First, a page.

Accessible Documents

Talent Acquisition & Development offers an introduction to Designing Accessible Word Documents that teaches how to make  Microsoft Word documents accessible in compliance with the Accessibility for Ontarians with Disabilities Act (AODA).

Please check YU Learn for the next public offering of "Designing Accessible Word Documents."

Course Recordings & Handouts

Recent course recordings and handouts from TAD's course on Designing Accessible Word Documents.

Course Reference Guides

Full reference guides recommended for Designing Accessible Documents.

Workflow Tips

These tips assume you're using Microsoft Office software to create the source document.

  1. Use the built-in accessibility checker in Microsoft Office (Review ribbon > Check Accessibility). The checker will guide you through the issues it finds, and provide instructions on how to deal with them.
  2. Perform the manual checks described in the guides from Understanding Document Accessibility as well, because automated checkers do not check everything!
  3. Generate the PDF in a way that maintains the accessible features of the source document.

Need to create a new source file from an existing PDF? Use the Export feature in Adobe Acrobat Pro, or try an online service like Convert Word to PDF from Adobe.

Working Directly in a PDF

For simple documents, you shouldn't need to work directly in the PDF provided you made the source document accessible in Microsoft Office. For complex documents, you may need to perform an accessibility check and fix some issues directly in a PDF editor.

  • Acrobat Acrobat Pro includes an Accessibility task pane with tools for checking accessibility, adding alternative text and checking reading order. You can use Acrobat for free at myapps.yorku.ca.
  • PDF-XChange Editor v9.0 can check accessibility on an existing PDF, but please continue to use this software with caution. See our statement on PDF-XChange Editor  & Accessibility (March 1, 2021).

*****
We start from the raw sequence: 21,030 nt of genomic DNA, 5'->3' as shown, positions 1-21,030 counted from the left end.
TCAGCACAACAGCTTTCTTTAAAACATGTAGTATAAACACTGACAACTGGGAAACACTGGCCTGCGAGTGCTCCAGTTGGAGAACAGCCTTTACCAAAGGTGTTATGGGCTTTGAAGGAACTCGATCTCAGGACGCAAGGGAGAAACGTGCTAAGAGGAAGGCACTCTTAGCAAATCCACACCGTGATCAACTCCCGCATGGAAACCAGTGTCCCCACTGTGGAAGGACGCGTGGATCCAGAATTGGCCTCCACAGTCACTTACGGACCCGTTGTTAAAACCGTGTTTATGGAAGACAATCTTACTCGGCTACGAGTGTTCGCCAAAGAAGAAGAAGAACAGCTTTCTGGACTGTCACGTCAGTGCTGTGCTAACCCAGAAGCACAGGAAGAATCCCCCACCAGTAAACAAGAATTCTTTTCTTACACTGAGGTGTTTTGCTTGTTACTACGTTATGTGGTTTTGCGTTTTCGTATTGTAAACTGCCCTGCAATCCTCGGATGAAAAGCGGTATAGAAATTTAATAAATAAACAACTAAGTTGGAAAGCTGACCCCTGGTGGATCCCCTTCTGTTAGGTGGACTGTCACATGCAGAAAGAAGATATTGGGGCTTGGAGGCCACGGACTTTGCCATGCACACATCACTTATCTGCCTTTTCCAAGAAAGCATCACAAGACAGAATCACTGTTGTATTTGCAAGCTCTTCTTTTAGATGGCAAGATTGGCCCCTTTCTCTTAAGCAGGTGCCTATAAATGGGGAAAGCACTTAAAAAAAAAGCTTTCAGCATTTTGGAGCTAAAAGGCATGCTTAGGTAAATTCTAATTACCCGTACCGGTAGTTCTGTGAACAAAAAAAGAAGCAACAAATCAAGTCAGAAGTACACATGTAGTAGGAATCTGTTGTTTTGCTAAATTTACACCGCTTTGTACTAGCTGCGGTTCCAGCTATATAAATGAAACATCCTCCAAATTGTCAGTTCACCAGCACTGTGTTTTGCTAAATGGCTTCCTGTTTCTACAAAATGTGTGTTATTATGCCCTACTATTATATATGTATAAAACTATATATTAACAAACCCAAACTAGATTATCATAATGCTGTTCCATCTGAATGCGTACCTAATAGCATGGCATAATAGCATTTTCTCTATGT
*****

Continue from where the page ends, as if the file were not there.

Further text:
Tips

  • Don't edit text directly in an accessible PDF, as this can alter the underlying tagging of the content. Make content changes in the source document and re-create the PDF instead.
  • Avoid adjusting the reading order in a PDF. In most cases we advise fixing reading order issues in the source software, even if it means changing the layout of your document.
    • To properly adjust reading order, you must adjust the content in both the Order panel and the Tags panel.
    • Reading order for adaptive software for blind users is determined by the Tags panel, which is challenging to use.
    • The Order panel in PDF editors controls the reading order for the "read aloud" feature built into other software. It does not help blind users.

Learning More

Resources for Other Document Creation Software

Understanding Document Accessibility (The Chang School, Ryerson University) offers guides for a variety of productivity software including the most popular word processing, spreadsheet, presentation and PDF publishing applications.  Please look here for tips first.

Emails

The following guides address useful principles, though they assume some familiarity with HTML coding:

Adobe InDesign

Resources for Web Page Accessibility

Visit AODA Web Accessibility at York for tips and resources on making websites accessible.